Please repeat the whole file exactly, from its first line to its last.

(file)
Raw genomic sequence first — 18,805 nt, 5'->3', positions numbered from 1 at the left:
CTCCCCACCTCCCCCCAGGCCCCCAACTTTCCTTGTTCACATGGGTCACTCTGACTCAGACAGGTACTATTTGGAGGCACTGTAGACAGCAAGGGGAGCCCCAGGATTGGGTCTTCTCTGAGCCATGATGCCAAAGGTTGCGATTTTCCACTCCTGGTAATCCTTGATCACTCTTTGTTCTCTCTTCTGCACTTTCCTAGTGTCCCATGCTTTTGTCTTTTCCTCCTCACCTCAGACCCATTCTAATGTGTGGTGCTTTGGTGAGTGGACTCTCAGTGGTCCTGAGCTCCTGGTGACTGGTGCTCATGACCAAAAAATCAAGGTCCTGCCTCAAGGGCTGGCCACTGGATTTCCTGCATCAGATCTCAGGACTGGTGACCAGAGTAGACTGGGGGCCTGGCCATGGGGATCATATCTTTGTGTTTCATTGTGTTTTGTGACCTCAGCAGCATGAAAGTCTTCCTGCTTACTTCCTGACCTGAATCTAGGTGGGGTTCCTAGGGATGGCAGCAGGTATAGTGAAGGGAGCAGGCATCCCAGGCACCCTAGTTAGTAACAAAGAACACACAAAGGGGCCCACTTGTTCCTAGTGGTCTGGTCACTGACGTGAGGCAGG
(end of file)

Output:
Raw genomic sequence first — 18,805 nt, 5'->3', positions numbered from 1 at the left:
CTCCCCACCTCCCCCCAGGCCCCCAACTTTCCTTGTTCACATGGGTCACTCTGACTCAGACAGGTACTATTTGGAGGCACTGTAGACAGCAAGGGGAGCCCCAGGATTGGGTCTTCTCTGAGCCATGATGCCAAAGGTTGCGATTTTCCACTCCTGGTAATCCTTGATCACTCTTTGTTCTCTCTTCTGCACTTTCCTAGTGTCCCATGCTTTTGTCTTTTCCTCCTCACCTCAGACCCATTCTAATGTGTGGTGCTTTGGTGAGTGGACTCTCAGTGGTCCTGAGCTCCTGGTGACTGGTGCTCATGACCAAAAAATCAAGGTCCTGCCTCAAGGGCTGGCCACTGGATTTCCTGCATCAGATCTCAGGACTGGTGACCAGAGTAGACTGGGGGCCTGGCCATGGGGATCATATCTTTGTGTTTCATTGTGTTTTGTGACCTCAGCAGCATGAAAGTCTTCCTGCTTACTTCCTGACCTGAATCTAGGTGGGGTTCCTAGGGATGGCAGCAGGTATAGTGAAGGGAGCAGGCATCCCAGGCACCCTAGTTAGTAACAAAGAACACACAAAGGGGCCCACTTGTTCCTAGTGGTCTGGTCACTGACGTGAGGCAGG